Buddha is simple; Patanjali is sly. All science is cunningness. This has to be understood, and I am not saying it in any derogatory sense, remember; I am not condemning. All science is cunningness!

It is said that one follower of Lao Tzu - an old man, a farmer - was drawing water from a well, and instead of using bullocks or horses, he himself - an old man - and his son, they were working like bullocks and carrying the water out of the well, perspiring, the old man, breathing hard. It was difficult.

A follower of Confucius was passing. He said to this old man, that "Have you not heard? This is very primitive. Why are you wasting your breath? Now bullocks can be used, horses can be used. Have you not heard that in the town, in the cities, how nobody is working like this that you are working? It is very primitive. Science has progressed fast."

The old man said, "Wait, and don't talk so loudly. When my son is gone, then I will reply." When the son was gone to do some work, he said, "Now you are a dangerous person. If my son ever hears about this, immediately he will say, 'Okay! Then I don't want to pull this. I can't do this work of a bullock. A bullock is needed.' "

The disciple of Confucius says, "What is wrong in that?" The old man said, "Everything is wrong in it because it is cunningness. It is deceiving the bullock; it is deceiving the horse. And one thing leads to another. And if this boy who is young and not wise, if he once knows that you can be cunning with animals, he will wonder why cannot you be cunning with man. Once he knows that through cunningness you can exploit, then I don't know where he will stop. You please go from here, and never come back again to this road. And don't bring such cunning things to this village. We are happy."

Lao Tzu is against science. He says science is cunningness. It is deceiving nature, exploiting nature - through cunning ways, forcing nature. And the more a man becomes scientific, the more cunning; has to be so. An innocent man cannot be scientific, difficult. But man has become cunning and clever. And Patanjali, knowing well that to be scientific is a cunningness, also knows that man can only be brought back to nature through a new device, a new cunningness.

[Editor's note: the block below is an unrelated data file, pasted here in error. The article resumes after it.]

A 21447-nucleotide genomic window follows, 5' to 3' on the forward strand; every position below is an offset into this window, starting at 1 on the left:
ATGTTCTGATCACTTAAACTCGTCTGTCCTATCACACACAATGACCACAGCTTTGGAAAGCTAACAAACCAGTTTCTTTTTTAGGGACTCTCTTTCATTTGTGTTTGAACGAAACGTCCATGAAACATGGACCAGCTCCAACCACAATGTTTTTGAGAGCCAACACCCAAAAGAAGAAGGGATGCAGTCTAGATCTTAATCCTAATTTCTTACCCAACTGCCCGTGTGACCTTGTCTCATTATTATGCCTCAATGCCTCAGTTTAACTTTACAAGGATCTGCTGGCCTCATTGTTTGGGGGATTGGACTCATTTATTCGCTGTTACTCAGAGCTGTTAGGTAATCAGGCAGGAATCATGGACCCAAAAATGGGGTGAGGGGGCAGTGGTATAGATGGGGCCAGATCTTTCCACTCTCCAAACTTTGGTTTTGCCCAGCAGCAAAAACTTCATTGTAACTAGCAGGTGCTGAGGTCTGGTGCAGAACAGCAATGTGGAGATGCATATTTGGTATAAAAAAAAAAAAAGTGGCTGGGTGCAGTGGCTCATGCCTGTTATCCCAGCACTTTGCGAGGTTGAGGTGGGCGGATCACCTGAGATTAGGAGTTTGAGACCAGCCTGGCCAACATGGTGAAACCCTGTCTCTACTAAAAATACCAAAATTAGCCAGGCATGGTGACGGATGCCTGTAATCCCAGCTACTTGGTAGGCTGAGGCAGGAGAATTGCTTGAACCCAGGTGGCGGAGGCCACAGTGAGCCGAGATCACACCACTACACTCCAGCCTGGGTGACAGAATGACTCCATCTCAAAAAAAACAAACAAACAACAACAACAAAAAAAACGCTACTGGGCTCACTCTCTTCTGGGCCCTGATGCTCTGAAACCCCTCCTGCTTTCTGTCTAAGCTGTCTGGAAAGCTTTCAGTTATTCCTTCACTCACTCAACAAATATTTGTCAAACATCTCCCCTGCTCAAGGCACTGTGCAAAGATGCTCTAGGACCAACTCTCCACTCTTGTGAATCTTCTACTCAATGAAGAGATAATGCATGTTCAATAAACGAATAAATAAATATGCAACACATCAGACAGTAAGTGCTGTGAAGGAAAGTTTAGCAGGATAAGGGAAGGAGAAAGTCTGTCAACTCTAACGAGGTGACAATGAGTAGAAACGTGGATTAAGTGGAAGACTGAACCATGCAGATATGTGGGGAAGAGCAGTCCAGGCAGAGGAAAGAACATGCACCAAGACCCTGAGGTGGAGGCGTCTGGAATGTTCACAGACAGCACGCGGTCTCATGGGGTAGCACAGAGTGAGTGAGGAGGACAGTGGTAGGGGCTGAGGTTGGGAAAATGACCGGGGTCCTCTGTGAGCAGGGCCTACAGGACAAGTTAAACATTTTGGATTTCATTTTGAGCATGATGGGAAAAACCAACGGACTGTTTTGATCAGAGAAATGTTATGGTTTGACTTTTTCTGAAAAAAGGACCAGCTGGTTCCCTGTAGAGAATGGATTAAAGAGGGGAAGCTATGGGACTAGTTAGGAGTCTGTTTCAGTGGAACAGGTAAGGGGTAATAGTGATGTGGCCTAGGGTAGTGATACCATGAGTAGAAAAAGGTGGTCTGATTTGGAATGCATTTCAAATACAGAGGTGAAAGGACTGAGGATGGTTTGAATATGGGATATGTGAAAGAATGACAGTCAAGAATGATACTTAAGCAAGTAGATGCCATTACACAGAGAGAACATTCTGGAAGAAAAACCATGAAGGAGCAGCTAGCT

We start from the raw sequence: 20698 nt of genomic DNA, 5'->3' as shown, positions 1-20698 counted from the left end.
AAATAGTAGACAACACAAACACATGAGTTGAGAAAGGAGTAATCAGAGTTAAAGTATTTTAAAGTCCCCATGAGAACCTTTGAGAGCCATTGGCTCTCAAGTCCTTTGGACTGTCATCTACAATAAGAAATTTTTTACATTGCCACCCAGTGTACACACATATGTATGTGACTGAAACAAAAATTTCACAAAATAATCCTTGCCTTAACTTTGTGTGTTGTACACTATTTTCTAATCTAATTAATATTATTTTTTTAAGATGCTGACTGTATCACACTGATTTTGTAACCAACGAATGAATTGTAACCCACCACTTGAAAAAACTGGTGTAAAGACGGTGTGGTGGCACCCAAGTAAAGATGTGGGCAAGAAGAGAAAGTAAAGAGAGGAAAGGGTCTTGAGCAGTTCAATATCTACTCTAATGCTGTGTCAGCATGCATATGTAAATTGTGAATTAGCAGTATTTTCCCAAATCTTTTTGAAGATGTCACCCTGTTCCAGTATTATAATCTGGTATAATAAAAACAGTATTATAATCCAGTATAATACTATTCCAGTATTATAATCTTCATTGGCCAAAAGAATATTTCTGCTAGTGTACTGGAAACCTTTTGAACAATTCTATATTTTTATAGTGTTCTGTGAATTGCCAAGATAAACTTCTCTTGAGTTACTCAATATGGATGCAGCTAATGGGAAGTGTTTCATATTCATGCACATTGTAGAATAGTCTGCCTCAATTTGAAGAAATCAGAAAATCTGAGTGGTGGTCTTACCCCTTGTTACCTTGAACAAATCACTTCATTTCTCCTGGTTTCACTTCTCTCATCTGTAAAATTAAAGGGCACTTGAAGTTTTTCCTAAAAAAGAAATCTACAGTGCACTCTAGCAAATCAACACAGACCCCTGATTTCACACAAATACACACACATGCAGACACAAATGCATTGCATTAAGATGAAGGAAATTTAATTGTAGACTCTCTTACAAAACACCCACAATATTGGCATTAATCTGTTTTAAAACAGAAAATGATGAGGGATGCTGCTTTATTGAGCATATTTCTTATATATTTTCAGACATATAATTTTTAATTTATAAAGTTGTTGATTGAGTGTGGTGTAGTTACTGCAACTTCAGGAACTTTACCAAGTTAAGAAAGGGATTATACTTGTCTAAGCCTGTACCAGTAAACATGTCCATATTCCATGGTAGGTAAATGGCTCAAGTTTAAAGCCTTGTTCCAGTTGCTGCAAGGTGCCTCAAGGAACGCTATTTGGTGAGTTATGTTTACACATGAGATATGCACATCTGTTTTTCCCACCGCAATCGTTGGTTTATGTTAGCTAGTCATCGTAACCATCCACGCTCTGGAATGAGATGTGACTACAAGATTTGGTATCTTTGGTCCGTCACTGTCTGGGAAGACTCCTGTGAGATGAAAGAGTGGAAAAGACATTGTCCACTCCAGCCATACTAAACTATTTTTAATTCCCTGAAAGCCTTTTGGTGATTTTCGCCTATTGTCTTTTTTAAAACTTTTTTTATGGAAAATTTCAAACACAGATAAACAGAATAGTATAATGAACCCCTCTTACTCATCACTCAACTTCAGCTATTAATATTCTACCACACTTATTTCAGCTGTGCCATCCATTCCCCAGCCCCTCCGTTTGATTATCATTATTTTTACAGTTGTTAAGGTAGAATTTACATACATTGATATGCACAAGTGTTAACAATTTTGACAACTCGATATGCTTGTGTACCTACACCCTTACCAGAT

Yoga is science of the inner being. Because you are not innocent, you have to be brought through a cunning way. If you are innocent, no means are needed, no methods are needed. A simple understanding, a childlike understanding, and you will be transformed. But you are not. That's why you feel that Patanjali seems to be very great. It is because of your head-oriented mind and your cunningness.

Second thing to remember: he appears difficult. And you think Heraclitus is simple? He appears difficult, that too becomes an appeal for the ego. The ego always wants to do something which is difficult, because against the difficult you feel you are someone. If something is very simple, how the ego can feed out of it?

People come to me and they say, "Sometimes you teach that just by sitting and doing nothing it can happen. How can it be so simple? How can it be so easy?" Says Chuang Tzu, "Easy is right," but these people say, 'No! How can it be so easy? It must be difficult - very, very difficult, arduous."

You want to do difficult things because when you are fighting against a difficulty, against the current, you feel you are someone - a conqueror. If something is simple, something is so easy that even a child can do it, then where your ego will stand? You ask for hurdles, you ask for difficulties, and if there are not difficulties you create, so that you can fight, so that you can fly against a strong wind and you can feel that, "I am someone - a conqueror!"